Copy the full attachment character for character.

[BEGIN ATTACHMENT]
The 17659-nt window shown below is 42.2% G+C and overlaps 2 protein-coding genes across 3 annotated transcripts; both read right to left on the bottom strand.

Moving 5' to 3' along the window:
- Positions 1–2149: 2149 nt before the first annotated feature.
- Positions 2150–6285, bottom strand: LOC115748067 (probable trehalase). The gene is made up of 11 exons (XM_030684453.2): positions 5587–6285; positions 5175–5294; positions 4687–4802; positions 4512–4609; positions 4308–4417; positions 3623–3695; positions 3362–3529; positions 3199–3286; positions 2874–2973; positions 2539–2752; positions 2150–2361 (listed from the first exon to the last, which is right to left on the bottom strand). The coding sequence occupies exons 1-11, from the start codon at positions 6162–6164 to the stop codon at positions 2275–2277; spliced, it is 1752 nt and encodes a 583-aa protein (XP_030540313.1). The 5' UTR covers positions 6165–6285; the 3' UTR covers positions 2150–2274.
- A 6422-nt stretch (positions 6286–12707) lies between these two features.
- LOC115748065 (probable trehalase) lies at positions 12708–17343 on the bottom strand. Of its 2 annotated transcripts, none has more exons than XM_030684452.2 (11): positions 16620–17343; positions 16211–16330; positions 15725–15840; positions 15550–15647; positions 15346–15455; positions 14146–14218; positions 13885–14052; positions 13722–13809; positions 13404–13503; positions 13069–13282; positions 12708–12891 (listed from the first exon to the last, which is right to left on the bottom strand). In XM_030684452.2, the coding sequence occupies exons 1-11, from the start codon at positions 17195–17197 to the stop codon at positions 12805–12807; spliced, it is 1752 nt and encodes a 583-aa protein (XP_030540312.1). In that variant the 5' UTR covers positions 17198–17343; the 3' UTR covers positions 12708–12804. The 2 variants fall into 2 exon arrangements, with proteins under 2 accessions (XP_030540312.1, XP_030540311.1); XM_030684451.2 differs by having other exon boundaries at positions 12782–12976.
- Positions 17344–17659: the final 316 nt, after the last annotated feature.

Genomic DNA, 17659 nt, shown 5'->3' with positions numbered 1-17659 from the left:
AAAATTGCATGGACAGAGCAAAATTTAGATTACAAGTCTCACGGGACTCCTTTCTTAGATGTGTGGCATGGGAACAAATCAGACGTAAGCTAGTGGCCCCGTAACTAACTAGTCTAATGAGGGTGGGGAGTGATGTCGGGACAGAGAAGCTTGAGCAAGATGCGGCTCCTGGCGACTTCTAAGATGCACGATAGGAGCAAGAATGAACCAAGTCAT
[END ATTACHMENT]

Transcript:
The 17659-nt window shown below is 42.2% G+C and overlaps 2 protein-coding genes across 3 annotated transcripts; both read right to left on the bottom strand.

Moving 5' to 3' along the window:
- Positions 1–2149: 2149 nt before the first annotated feature.
- Positions 2150–6285, bottom strand: LOC115748067 (probable trehalase). The gene is made up of 11 exons (XM_030684453.2): positions 5587–6285; positions 5175–5294; positions 4687–4802; positions 4512–4609; positions 4308–4417; positions 3623–3695; positions 3362–3529; positions 3199–3286; positions 2874–2973; positions 2539–2752; positions 2150–2361 (listed from the first exon to the last, which is right to left on the bottom strand). The coding sequence occupies exons 1-11, from the start codon at positions 6162–6164 to the stop codon at positions 2275–2277; spliced, it is 1752 nt and encodes a 583-aa protein (XP_030540313.1). The 5' UTR covers positions 6165–6285; the 3' UTR covers positions 2150–2274.
- A 6422-nt stretch (positions 6286–12707) lies between these two features.
- LOC115748065 (probable trehalase) lies at positions 12708–17343 on the bottom strand. Of its 2 annotated transcripts, none has more exons than XM_030684452.2 (11): positions 16620–17343; positions 16211–16330; positions 15725–15840; positions 15550–15647; positions 15346–15455; positions 14146–14218; positions 13885–14052; positions 13722–13809; positions 13404–13503; positions 13069–13282; positions 12708–12891 (listed from the first exon to the last, which is right to left on the bottom strand). In XM_030684452.2, the coding sequence occupies exons 1-11, from the start codon at positions 17195–17197 to the stop codon at positions 12805–12807; spliced, it is 1752 nt and encodes a 583-aa protein (XP_030540312.1). In that variant the 5' UTR covers positions 17198–17343; the 3' UTR covers positions 12708–12804. The 2 variants fall into 2 exon arrangements, with proteins under 2 accessions (XP_030540312.1, XP_030540311.1); XM_030684451.2 differs by having other exon boundaries at positions 12782–12976.
- Positions 17344–17659: the final 316 nt, after the last annotated feature.

Genomic DNA, 17659 nt, shown 5'->3' with positions numbered 1-17659 from the left:
AAAATTGCATGGACAGAGCAAAATTTAGATTACAAGTCTCACGGGACTCCTTTCTTAGATGTGTGGCATGGGAACAAATCAGACGTAAGCTAGTGGCCCCGTAACTAACTAGTCTAATGAGGGTGGGGAGTGATGTCGGGACAGAGAAGCTTGAGCAAGATGCGGCTCCTGGCGACTTCTAAGATGCACGATAGGAGCAAGAATGAACCAAGTCAT